With the Liberal reaction and strong reform movement which characterized the earlier years of Alexander II.'s reign (1855-1881) he thoroughly sympathized, and for some time he warmly advocated the introduction of liberal institutions of the British type, but when he perceived that the agitation was assuming a Socialistic and Nihilist tinge, and that in some quarters of the Liberal camp indulgence was being shown to Polish national aspirations, he gradually modified his attitude until he came to be regarded by the Liberals as a renegade.
The revolutionary movement was joined by some of the younger men, who formed local committees on the Nihilist plan, but it was strongly opposed by the Armenian clergy and the American missionaries, who saw the impossibility of success; and its irreligious tendency and the self-seeking ambition of its leaders made it unacceptable to the mass of the people.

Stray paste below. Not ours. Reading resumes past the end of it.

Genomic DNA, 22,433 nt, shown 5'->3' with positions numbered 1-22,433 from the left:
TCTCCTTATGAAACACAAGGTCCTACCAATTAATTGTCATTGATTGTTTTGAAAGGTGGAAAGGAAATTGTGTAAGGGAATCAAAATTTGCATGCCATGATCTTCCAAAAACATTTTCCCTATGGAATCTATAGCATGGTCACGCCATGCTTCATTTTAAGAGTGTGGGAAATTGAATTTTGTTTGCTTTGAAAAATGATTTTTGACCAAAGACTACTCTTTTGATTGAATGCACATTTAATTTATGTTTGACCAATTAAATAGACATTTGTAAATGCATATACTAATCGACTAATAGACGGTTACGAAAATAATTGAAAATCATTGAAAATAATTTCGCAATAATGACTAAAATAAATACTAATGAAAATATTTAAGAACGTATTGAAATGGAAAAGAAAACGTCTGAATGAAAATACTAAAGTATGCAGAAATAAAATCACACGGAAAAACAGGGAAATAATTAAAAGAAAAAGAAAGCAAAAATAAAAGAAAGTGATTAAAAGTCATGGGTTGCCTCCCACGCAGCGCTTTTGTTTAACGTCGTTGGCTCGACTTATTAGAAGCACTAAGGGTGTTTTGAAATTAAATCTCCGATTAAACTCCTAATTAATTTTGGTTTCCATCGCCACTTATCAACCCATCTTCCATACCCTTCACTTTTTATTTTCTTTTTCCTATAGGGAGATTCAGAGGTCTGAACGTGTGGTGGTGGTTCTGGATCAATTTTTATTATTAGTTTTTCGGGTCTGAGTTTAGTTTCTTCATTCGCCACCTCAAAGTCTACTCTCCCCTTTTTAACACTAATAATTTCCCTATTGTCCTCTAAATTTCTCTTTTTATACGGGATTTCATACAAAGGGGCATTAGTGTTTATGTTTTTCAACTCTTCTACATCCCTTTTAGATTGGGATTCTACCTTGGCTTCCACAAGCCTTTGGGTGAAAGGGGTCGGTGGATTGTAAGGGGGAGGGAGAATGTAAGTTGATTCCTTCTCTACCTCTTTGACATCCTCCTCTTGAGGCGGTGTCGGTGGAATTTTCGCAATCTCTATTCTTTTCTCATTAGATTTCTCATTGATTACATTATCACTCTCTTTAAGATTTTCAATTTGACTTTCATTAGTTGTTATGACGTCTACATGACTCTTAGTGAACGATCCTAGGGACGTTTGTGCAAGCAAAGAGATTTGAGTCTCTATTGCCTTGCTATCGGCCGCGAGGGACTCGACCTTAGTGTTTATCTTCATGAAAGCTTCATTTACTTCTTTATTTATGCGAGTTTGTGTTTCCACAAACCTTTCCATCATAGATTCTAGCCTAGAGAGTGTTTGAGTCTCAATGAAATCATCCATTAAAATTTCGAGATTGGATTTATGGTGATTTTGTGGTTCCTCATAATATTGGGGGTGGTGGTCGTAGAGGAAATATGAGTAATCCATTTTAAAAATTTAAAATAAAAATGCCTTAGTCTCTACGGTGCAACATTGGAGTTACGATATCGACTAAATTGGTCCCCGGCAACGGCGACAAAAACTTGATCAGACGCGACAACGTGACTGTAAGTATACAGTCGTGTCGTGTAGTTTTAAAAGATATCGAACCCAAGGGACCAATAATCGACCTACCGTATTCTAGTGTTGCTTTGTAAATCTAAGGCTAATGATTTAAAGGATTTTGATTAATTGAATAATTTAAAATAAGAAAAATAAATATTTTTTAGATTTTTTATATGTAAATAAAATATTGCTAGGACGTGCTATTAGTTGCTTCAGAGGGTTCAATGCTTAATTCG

On the very day on which this ukaz was signed-13th of March 1881 - he fell a victim to a Nihilist plot.
The socialism of this body was not, however, advanced enough for his views, and after studying the programme of the, more violent Jura Federation at Neuchatel and spending some time in the company of the leading members, he definitely adopted the creed of anarchism and, on returning to Russia, took an active part in spreading the nihilist propaganda.
The opportunity thus given for debate naturally stimulated the movement in favour of constitutional government, which received new impulses from the sympathetic attitude of the emperor Alexander II., his grant in 1879 of a constitution to the liberated principality of Bulgaria, and the multiplication of Nihilist outrages which pointed to the necessity of conciliating Liberal opinion in order to present a united front against revolutionary agitation.